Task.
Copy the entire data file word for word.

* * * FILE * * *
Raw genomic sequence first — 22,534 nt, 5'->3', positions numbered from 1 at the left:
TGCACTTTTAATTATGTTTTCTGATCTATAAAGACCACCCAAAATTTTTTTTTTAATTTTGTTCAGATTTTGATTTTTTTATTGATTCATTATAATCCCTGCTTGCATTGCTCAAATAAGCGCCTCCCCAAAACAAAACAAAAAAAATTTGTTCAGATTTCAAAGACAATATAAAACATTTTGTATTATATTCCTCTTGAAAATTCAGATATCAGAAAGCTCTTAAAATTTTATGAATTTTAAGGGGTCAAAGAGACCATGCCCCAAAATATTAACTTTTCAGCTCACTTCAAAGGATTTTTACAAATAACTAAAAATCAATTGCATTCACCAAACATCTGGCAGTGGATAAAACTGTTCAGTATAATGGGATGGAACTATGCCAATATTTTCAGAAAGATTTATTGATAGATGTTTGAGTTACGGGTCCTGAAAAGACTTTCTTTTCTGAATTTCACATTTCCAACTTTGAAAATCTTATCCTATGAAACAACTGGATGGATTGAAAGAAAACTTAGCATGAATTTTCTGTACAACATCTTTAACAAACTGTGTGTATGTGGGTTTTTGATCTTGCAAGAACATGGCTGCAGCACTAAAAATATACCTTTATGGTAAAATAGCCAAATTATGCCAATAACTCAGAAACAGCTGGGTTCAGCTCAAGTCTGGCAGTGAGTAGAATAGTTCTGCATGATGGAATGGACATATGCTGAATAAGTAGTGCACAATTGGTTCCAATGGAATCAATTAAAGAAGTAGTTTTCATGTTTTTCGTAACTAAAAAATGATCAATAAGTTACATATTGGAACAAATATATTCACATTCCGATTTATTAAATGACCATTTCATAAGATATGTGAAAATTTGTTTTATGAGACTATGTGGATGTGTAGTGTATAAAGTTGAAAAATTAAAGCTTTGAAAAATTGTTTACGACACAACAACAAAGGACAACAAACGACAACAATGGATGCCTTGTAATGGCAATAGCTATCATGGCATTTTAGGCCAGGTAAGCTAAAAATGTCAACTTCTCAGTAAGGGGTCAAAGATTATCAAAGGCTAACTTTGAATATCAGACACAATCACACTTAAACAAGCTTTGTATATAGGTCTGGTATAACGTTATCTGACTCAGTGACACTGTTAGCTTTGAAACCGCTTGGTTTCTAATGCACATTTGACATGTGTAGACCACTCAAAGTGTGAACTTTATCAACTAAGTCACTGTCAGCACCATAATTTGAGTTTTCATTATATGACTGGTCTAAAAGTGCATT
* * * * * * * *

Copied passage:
Raw genomic sequence first — 22,534 nt, 5'->3', positions numbered from 1 at the left:
TGCACTTTTAATTATGTTTTCTGATCTATAAAGACCACCCAAAATTTTTTTTTTAATTTTGTTCAGATTTTGATTTTTTTATTGATTCATTATAATCCCTGCTTGCATTGCTCAAATAAGCGCCTCCCCAAAACAAAACAAAAAAAATTTGTTCAGATTTCAAAGACAATATAAAACATTTTGTATTATATTCCTCTTGAAAATTCAGATATCAGAAAGCTCTTAAAATTTTATGAATTTTAAGGGGTCAAAGAGACCATGCCCCAAAATATTAACTTTTCAGCTCACTTCAAAGGATTTTTACAAATAACTAAAAATCAATTGCATTCACCAAACATCTGGCAGTGGATAAAACTGTTCAGTATAATGGGATGGAACTATGCCAATATTTTCAGAAAGATTTATTGATAGATGTTTGAGTTACGGGTCCTGAAAAGACTTTCTTTTCTGAATTTCACATTTCCAACTTTGAAAATCTTATCCTATGAAACAACTGGATGGATTGAAAGAAAACTTAGCATGAATTTTCTGTACAACATCTTTAACAAACTGTGTGTATGTGGGTTTTTGATCTTGCAAGAACATGGCTGCAGCACTAAAAATATACCTTTATGGTAAAATAGCCAAATTATGCCAATAACTCAGAAACAGCTGGGTTCAGCTCAAGTCTGGCAGTGAGTAGAATAGTTCTGCATGATGGAATGGACATATGCTGAATAAGTAGTGCACAATTGGTTCCAATGGAATCAATTAAAGAAGTAGTTTTCATGTTTTTCGTAACTAAAAAATGATCAATAAGTTACATATTGGAACAAATATATTCACATTCCGATTTATTAAATGACCATTTCATAAGATATGTGAAAATTTGTTTTATGAGACTATGTGGATGTGTAGTGTATAAAGTTGAAAAATTAAAGCTTTGAAAAATTGTTTACGACACAACAACAAAGGACAACAAACGACAACAATGGATGCCTTGTAATGGCAATAGCTATCATGGCATTTTAGGCCAGGTAAGCTAAAAATGTCAACTTCTCAGTAAGGGGTCAAAGATTATCAAAGGCTAACTTTGAATATCAGACACAATCACACTTAAACAAGCTTTGTATATAGGTCTGGTATAACGTTATCTGACTCAGTGACACTGTTAGCTTTGAAACCGCTTGGTTTCTAATGCACATTTGACATGTGTAGACCACTCAAAGTGTGAACTTTATCAACTAAGTCACTGTCAGCACCATAATTTGAGTTTTCATTATATGACTGGTCTAAAAGTGCATT